Vanderbilt’s a great school. One of the best in the in the south. Unfortunately, for any of their coaches, it also has academic standards for its prospective athletes. Standards are particularly troubling when you compete in a conference where your competitors general attitude about class is “f— reading.” The admissions office hasn’t crushed all of Vandy’s programs. Kudos to Tim Corbin who has turned the baseball version of the Commodores into a national power and they’re currently ranked number 4 in the country in the USA Today Coaches Poll. However, not everyone’s been so lucky. In general, Vandy competing with the good old boys of the SEC is akin to the Tri-Lambs winning the Greek Games over the Alpha Betas. Modest success in Nashville can lead to bigger jobs. James Franklin landed one of the biggest football jobs in the country at Penn State after managing just three fourth place finishes in their division.
Stallings might be an underachiever, but he might also be shackled by the school that until Easter Sunday employed him. We might soon find out that with a little more flexibility, he could exceed Pitt fans’ current expectations.
You guys who are moaning so much: when a local guy (Archie Miller) in a relatively small A-10 school (Dayton) has no interest in the Pitt job, what makes you think that Pitt could do any better than Stallings? It’s not a plum job. You guys act like you’ll settle for nothing less than Coach K.
I’ll wear my A-10 fanboy hat for a minute here. Dayton is not a small job by any stretch of the imagination. The Atlantic 10 is not a small conference, even if it doesn’t sponsor football. I’m looking forward to Pittsburgh becoming a little more acquainted with the league next year when the league tournament comes to town.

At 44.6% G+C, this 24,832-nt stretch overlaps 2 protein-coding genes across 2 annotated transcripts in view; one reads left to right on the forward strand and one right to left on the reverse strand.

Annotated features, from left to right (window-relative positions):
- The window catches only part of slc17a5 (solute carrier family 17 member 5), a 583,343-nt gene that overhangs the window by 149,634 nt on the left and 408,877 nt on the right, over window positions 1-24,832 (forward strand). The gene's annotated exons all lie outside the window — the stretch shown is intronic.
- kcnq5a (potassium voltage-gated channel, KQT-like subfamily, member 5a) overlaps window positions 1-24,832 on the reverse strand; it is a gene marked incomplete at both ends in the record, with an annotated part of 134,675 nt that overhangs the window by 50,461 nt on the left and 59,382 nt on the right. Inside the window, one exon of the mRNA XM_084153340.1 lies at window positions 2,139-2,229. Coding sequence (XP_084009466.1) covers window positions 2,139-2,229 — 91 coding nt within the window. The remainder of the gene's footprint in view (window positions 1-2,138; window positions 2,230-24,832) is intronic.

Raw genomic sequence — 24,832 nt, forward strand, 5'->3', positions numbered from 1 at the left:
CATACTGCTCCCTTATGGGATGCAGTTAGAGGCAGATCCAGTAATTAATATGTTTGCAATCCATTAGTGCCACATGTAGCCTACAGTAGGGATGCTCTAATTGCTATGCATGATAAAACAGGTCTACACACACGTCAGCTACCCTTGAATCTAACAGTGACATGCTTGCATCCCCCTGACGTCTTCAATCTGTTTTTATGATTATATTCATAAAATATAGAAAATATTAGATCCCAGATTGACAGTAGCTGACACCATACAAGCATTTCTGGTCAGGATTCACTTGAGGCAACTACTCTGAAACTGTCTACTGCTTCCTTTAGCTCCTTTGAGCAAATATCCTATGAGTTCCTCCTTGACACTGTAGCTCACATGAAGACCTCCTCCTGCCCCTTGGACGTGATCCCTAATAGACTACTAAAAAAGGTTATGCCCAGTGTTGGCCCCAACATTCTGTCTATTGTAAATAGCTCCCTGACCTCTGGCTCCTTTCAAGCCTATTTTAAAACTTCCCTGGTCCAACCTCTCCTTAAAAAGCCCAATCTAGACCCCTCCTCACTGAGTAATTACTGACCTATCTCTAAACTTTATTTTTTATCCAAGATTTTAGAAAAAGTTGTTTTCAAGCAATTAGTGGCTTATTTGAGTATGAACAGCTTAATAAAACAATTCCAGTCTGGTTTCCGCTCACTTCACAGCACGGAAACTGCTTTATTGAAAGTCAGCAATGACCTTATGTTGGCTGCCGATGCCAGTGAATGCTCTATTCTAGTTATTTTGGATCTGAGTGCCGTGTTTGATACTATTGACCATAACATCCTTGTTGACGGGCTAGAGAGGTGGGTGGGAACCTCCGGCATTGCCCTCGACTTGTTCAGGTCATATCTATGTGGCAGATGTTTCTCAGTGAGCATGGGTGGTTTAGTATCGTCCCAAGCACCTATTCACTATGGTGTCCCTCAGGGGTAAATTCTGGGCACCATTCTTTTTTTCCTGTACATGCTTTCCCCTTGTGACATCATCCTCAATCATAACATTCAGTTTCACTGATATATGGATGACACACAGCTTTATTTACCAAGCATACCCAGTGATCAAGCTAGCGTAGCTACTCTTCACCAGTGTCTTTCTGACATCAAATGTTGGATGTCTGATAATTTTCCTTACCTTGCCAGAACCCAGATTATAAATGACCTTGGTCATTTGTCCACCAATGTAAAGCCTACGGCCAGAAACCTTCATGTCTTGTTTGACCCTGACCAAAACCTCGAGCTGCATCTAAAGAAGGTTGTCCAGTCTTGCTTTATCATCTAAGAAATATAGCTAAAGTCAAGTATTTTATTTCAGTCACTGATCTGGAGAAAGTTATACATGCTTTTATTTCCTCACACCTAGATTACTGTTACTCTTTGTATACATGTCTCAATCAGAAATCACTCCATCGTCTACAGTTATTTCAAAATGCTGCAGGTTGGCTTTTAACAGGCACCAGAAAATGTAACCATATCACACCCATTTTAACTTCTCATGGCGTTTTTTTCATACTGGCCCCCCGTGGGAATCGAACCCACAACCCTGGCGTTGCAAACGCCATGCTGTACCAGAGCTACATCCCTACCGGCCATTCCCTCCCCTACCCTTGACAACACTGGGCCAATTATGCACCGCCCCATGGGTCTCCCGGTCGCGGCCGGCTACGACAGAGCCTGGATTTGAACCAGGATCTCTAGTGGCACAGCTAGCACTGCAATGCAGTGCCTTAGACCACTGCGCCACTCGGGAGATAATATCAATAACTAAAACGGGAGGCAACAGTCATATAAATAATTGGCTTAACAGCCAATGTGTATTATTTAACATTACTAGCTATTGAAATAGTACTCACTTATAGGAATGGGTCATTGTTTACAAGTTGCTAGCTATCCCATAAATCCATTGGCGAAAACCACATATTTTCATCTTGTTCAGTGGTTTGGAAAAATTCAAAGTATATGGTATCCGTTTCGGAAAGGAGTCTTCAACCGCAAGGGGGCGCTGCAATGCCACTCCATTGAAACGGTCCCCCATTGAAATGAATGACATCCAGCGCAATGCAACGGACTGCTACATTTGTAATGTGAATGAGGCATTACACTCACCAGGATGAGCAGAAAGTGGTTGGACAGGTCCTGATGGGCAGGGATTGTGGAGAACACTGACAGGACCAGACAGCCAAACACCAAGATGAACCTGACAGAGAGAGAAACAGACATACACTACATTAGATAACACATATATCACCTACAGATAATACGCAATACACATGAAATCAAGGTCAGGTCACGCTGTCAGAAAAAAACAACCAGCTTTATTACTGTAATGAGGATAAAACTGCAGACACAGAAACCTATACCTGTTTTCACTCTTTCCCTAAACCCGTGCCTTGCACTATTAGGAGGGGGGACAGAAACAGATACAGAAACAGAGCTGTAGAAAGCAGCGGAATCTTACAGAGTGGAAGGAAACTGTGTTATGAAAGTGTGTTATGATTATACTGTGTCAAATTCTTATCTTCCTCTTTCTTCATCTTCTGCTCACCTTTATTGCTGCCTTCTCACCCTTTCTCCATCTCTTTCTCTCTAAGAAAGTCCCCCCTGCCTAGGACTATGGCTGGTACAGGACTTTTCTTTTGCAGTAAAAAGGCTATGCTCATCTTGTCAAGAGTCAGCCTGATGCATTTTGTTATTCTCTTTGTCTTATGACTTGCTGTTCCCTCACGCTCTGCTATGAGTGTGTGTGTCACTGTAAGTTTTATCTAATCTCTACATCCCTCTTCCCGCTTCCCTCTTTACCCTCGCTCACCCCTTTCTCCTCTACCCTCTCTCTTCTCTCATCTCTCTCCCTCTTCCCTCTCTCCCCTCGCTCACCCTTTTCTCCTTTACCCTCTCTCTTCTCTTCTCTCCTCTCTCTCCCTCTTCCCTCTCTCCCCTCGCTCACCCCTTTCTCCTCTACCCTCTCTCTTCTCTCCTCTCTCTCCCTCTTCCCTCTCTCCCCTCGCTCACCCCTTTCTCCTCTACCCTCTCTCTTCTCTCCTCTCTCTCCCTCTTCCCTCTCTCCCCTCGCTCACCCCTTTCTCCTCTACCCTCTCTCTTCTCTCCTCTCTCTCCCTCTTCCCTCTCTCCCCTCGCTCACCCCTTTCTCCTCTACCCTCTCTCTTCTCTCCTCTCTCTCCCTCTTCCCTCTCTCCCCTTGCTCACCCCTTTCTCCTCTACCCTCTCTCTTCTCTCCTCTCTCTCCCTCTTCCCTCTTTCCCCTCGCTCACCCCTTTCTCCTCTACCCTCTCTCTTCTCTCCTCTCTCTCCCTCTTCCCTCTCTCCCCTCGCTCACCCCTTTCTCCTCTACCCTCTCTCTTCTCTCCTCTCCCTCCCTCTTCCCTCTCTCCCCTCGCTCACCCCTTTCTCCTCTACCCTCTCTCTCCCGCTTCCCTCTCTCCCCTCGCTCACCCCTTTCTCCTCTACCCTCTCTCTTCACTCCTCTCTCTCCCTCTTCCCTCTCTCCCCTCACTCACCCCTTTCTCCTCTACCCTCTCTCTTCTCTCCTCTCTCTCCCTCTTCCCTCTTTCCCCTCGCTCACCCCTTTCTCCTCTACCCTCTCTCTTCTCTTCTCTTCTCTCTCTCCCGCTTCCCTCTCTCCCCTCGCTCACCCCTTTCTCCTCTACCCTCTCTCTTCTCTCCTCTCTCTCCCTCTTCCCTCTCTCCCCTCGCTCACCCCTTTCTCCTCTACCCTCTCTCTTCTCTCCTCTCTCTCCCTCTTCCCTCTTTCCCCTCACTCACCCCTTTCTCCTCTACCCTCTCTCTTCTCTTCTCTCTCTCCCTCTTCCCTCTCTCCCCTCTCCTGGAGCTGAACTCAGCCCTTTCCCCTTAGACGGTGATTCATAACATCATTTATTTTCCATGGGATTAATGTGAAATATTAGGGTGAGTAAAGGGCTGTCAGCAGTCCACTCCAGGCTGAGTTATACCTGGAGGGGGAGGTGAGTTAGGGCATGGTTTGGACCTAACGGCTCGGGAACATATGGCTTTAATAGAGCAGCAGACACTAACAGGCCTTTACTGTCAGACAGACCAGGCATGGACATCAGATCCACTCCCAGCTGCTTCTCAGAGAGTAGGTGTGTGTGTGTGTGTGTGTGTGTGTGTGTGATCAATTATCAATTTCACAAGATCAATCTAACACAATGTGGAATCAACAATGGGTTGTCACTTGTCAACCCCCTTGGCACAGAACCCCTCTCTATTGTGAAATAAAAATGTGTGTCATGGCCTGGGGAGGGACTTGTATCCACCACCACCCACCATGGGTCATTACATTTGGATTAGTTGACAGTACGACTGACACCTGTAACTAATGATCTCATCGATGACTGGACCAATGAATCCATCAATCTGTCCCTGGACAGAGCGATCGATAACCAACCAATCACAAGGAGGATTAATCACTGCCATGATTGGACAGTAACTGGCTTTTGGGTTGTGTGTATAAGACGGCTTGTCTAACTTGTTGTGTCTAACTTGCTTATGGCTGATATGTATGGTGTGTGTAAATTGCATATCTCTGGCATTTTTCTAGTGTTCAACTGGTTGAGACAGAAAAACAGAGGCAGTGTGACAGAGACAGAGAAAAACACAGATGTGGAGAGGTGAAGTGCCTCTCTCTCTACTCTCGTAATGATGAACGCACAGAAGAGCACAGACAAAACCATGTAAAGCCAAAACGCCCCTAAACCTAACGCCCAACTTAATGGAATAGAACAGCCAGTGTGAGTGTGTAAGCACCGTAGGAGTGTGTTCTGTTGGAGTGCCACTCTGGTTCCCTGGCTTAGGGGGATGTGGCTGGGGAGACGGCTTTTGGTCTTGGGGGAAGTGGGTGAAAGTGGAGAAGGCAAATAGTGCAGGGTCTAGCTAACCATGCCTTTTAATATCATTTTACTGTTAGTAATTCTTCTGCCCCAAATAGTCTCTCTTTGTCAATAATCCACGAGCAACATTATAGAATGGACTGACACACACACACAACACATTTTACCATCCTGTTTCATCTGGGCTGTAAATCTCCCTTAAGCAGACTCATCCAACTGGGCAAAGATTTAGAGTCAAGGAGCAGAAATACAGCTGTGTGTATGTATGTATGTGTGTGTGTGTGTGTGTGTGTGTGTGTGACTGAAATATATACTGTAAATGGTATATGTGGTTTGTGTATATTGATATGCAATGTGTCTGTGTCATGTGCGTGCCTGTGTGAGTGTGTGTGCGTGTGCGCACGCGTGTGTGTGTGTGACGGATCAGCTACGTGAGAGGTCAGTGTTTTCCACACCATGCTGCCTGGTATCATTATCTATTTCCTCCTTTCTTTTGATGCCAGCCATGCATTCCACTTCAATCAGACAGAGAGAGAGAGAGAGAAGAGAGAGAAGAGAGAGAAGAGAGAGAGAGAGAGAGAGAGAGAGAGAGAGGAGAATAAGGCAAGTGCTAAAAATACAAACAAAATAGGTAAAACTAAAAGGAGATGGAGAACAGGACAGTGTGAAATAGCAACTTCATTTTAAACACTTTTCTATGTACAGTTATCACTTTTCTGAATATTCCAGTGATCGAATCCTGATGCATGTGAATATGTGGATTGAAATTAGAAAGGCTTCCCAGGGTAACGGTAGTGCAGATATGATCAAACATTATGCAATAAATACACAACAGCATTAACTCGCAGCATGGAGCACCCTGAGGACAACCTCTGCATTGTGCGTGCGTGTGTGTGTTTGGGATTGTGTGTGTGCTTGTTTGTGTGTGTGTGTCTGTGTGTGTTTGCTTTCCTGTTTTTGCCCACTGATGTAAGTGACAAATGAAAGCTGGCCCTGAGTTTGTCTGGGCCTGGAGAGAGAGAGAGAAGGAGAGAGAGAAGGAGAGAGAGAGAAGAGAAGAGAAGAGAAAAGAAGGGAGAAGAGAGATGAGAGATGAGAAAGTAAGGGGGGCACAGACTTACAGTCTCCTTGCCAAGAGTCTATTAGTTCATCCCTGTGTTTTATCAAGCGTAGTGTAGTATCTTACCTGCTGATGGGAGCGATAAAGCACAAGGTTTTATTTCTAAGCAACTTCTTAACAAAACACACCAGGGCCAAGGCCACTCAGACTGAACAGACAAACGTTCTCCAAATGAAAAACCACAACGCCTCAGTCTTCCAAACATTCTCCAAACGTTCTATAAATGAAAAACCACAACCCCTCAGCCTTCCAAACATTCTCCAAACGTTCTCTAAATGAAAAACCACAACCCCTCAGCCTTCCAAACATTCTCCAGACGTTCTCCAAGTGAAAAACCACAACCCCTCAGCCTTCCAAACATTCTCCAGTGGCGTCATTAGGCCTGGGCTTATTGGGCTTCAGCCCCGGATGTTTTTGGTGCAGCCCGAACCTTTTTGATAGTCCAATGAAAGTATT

Not any of the coaches on any body’s prospective list wanted to interview for this job. They had a wonderful coach, and the media and administration ran him out. Pitt screwed up big time. This job is not as good as the administration and media think it is. Dixon did not want Pitt in the ACC, because of recruiting, was under appreciated and left for his alma mater, now good luck trying to achieve what Jamie has achieved.
I generally agree with Gus. If Dixon were run out of town, or at the very least not attempted to be retained, Pitt messed up. That said, I have no idea how Dixon felt about the ACC or his program being in it. I’d assume he didn’t have a bit of say in the matter. It wasn’t the best fit for his defense-first style, but Dixon did seem to adjust his recruiting to find players who fit the league. He would have done fine in the long run.
It’s hard to love the Kevin Stallings pick for Pitt coach, but it’s hard for me to see it as a disaster either. They’ve got a proven guy from a tough conference who came from a tough situation. The ceiling’s not high but he has a strong chance to sustain success. People can step off the ledge if they think he’s a program killer. What this is for the average Pitt fan is a humbling experience. While they’re still in an excellent position, their status in the basketball world may not be what they thought it was.